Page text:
It’s 5 o’clock somewhere!

Carl Kelly Global Marketing

When Alan Jackson and Jimmy Buffet sang about having a tall, stiff drink at 12.30 because – well it is 5 o’clock somewhere after all! – they clearly hadn’t considered the impact that sort of statement would have on those of us who are only part way through their day at 5pm!

They definitely hadn’t considered that those people would be working alongside others who would be shutting down and going home for the day to truly enjoy the benefits of the fact that, yes, it is 5 o’clock! And they certainly hadn’t taken into consideration that when I start my day at 1pm, for the rest of the team I work with it is 5 o’clock – but in the A.M.!

Let me explain.

I am based in the UK, but I work solely for a client based in the US – San Francisco to be exact – so with the 8 hour time difference, their day starts just as ours is finishing. This means that for three days every week I work from 1pm until 10pm or, in PST time zone, from 5am until 2pm.

I have got very adept at automatically converting local time to US time, and referring to ‘mornings’ when it’s afternoon, or ‘afternoon’ when it’s the evening during my calls. There has also been the odd occasion when I’ve had to refer to it being ‘evening’ when it’s – I’m not even sure that time has a name – sleep time?!

This is a small example of the differences/challenges/considerations that are required when you’re based in the UK and working for a US client. But this isn’t the only thing to be aware of:

The Language.

Yes, I know Americans speak English, and we all know there are subtle differences – for example colour is spelled ‘color’ and a pavement is called a ‘sidewalk’ – but I’m talking more about terminology in the office environment. Terms that were new territory for me.

For example, I found myself in a meeting where one of my colleagues directed to the rest of the meeting attendees that I would ‘speak to that’. “Speak to what?” I thought. Who or what am I speaking to? What they meant, and it’s quite obvious to me now, is that they were asking for my input, for me to share my knowledge on a particular topic.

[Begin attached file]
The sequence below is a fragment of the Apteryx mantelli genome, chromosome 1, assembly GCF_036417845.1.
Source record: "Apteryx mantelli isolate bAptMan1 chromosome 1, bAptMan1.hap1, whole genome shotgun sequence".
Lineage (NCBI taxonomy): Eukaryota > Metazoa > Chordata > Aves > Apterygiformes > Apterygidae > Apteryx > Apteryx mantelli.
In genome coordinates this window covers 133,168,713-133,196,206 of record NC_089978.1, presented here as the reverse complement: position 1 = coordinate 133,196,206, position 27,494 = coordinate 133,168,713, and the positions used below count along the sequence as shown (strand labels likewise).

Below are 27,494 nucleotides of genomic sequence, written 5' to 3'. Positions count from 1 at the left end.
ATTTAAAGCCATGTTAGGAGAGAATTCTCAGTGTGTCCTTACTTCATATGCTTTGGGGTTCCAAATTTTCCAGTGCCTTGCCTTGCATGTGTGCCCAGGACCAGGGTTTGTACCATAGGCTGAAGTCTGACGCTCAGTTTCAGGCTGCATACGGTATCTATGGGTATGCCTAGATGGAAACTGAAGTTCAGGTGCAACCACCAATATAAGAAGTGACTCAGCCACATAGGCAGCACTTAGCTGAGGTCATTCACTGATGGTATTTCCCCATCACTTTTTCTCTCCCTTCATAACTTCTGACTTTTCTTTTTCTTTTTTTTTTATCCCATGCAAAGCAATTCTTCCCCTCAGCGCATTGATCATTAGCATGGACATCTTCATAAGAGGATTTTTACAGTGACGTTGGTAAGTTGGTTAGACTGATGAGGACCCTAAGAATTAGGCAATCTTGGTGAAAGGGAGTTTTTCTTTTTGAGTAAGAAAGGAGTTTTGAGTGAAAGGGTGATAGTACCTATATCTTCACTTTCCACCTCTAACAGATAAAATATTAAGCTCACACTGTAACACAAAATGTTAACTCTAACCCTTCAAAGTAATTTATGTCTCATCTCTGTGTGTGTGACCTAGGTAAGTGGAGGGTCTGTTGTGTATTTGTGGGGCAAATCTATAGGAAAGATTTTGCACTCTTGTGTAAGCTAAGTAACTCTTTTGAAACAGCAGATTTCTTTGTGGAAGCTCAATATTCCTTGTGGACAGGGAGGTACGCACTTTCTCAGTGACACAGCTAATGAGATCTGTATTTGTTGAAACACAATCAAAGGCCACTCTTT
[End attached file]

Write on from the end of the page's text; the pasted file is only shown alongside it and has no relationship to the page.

There are others (‘Reaching out’ and ‘Resurfacing’ are a couple that spring to mind), and it took some getting used to! But I have since found I am using these Americanisms much more myself – much to the amusement of my UK colleagues. But, in my opinion, the majority of these terms make sense, and are much friendlier, so why not use them?!

Meeting Etiquette.

During every meeting I attend with my American counterparts and clients, there are two things that happen without fail:

  • Someone/all will be eating or drinking
  • People will be working on their laptops

Now, don’t get me wrong, neither of these things are bad, and I’m not complaining, it’s just quite a different experience as to what I’m used to in the UK. Especially when, as experienced in my previous roles, you are used to dealing with European clients who are on the whole much more formal. There are reasons for this behavior.

Let’s look at the eating/drinking first.

Generally this is because of the time zone scenario – it is often the case that meetings I attend will be had early morning in the US to accommodate the fact it is late afternoon/early evening in the UK, so attendees will be grabbing their breakfast or a morning coffee to start their day off. However(and this is not always the case, yet it is not uncommon) for someone to be munching on an apple, or sipping an iced tea. I like this. I like the informality of it.

And now to the laptops being worked on during meetings.

This is an incredible skill, one I am trying to hone, and am incredibly jealous of! I am in awe of how my US colleagues can give a meeting with their seemingly undivided attention – answer questions, direct opinions, knowledge share etc – whilst at the same time be responding to that email that just came in and needs urgent attention, or updating a brief they just received the information for. This is taking multi-tasking to a whole new level!


Okay, so this one doesn’t sound like a wholly positive point, but it is a reality, and a reality that can have an upside too.

Those three days a week, when my day starts at 1pm, human interaction is very limited. Yes, I have approx. 4 hours in the office with my colleagues, but these colleagues are not those working on the client account I am. They are not the ones I speak to if I need to discuss a project or have a concern – those guys are based in the US – and once my UK colleagues go home, I am on my own!

“Poor you” I hear you cry. Well firstly, thank you for your kind words, but actually there is a silver lining to this! Think about it – it is outside of UK office hours, there are no phone calls, no office chatter to distract from the work in hand, no ‘can you just’ requests – it is pure head down, get the job done time.

Of course there are those times when everyone in the office is heading out to the pub, grabbing some food, or celebrating an achievement, a client win, or a colleagues birthday – those situations are difficult to adjust to when you’re the one who has to stay behind. Or the US team, the guys and gals you mainly work with are doing the same – obviously it’s not feasible to fly 10+ hours to join them (where’s the ROI on that?!), but that doesn’t mean you don’t feel a little pang of FOMO at the same time!

Don’t get me wrong, it’s not all that bad – on my US days I get to wake up naturally and not when my alarm dictates and I can get ‘life admin’ done on a weekday morning rather than at the weekend. So, yes Mr. Jackson and Buffet, whilst it may be 5 o’clock for me, I am looking forward to it being 10 o’clock, or should that be 2 o’clock…?

Heck! It’s still 5 o’clock somewhere, right?!


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